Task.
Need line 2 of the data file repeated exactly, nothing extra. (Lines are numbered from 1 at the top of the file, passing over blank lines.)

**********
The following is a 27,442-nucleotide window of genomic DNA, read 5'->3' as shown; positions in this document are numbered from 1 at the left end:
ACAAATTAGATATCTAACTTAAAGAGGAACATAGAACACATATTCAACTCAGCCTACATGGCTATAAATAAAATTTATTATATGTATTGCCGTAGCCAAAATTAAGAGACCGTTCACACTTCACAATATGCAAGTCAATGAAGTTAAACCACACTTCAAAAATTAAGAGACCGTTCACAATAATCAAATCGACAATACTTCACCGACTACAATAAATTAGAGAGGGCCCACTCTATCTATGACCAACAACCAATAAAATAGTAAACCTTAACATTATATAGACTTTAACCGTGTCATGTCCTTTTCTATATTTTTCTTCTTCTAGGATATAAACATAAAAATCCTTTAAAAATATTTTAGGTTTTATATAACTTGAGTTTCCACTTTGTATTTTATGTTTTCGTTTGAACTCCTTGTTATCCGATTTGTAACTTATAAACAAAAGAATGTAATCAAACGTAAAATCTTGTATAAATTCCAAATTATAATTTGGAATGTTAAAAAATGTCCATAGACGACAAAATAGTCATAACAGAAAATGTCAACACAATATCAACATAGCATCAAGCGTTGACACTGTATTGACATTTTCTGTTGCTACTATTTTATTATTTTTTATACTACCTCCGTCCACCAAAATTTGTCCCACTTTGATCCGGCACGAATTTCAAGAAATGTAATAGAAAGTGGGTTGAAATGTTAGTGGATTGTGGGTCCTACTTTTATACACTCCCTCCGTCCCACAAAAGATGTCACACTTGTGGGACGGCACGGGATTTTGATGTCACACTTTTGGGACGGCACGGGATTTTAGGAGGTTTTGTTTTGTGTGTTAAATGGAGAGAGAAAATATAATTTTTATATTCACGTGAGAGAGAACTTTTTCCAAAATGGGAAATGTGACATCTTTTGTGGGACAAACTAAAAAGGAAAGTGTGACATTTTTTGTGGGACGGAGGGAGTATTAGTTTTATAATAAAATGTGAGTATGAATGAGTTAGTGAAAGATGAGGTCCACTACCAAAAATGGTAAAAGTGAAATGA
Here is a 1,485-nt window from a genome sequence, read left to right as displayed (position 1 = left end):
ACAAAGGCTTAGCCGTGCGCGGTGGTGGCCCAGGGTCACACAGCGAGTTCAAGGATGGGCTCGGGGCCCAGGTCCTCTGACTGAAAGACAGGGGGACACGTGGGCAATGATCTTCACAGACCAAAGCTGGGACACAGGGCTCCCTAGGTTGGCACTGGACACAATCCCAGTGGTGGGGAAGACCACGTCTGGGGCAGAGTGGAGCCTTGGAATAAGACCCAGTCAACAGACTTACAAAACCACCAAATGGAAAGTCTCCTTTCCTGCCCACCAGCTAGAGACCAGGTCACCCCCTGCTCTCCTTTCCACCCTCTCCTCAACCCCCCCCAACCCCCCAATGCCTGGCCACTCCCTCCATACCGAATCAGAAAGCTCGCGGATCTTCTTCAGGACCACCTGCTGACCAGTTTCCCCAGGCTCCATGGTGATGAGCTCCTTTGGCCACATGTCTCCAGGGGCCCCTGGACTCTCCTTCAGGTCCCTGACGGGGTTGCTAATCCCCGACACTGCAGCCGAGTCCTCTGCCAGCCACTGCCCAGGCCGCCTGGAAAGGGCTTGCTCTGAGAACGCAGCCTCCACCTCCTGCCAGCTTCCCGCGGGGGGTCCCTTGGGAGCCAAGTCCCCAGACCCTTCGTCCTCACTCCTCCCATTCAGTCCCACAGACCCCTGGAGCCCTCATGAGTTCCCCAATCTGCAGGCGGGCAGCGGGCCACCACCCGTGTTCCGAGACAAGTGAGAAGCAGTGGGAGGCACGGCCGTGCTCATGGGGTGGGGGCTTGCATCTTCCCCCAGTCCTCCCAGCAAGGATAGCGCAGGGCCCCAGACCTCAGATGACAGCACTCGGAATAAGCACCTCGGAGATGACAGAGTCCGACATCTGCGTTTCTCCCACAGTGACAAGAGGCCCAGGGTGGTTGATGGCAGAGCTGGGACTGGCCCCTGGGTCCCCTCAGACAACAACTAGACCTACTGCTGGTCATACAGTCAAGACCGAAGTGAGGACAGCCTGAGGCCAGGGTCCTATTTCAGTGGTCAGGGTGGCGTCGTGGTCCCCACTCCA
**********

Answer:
ACAAATTAGATATCTAACTTAAAGAGGAACATAGAACACATATTCAACTCAGCCTACATGGCTATAAATAAAATTTATTATATGTATTGCCGTAGCCAAAATTAAGAGACCGTTCACACTTCACAATATGCAAGTCAATGAAGTTAAACCACACTTCAAAAATTAAGAGACCGTTCACAATAATCAAATCGACAATACTTCACCGACTACAATAAATTAGAGAGGGCCCACTCTATCTATGACCAACAACCAATAAAATAGTAAACCTTAACATTATATAGACTTTAACCGTGTCATGTCCTTTTCTATATTTTTCTTCTTCTAGGATATAAACATAAAAATCCTTTAAAAATATTTTAGGTTTTATATAACTTGAGTTTCCACTTTGTATTTTATGTTTTCGTTTGAACTCCTTGTTATCCGATTTGTAACTTATAAACAAAAGAATGTAATCAAACGTAAAATCTTGTATAAATTCCAAATTATAATTTGGAATGTTAAAAAATGTCCATAGACGACAAAATAGTCATAACAGAAAATGTCAACACAATATCAACATAGCATCAAGCGTTGACACTGTATTGACATTTTCTGTTGCTACTATTTTATTATTTTTTATACTACCTCCGTCCACCAAAATTTGTCCCACTTTGATCCGGCACGAATTTCAAGAAATGTAATAGAAAGTGGGTTGAAATGTTAGTGGATTGTGGGTCCTACTTTTATACACTCCCTCCGTCCCACAAAAGATGTCACACTTGTGGGACGGCACGGGATTTTGATGTCACACTTTTGGGACGGCACGGGATTTTAGGAGGTTTTGTTTTGTGTGTTAAATGGAGAGAGAAAATATAATTTTTATATTCACGTGAGAGAGAACTTTTTCCAAAATGGGAAATGTGACATCTTTTGTGGGACAAACTAAAAAGGAAAGTGTGACATTTTTTGTGGGACGGAGGGAGTATTAGTTTTATAATAAAATGTGAGTATGAATGAGTTAGTGAAAGATGAGGTCCACTACCAAAAATGGTAAAAGTGAAATGA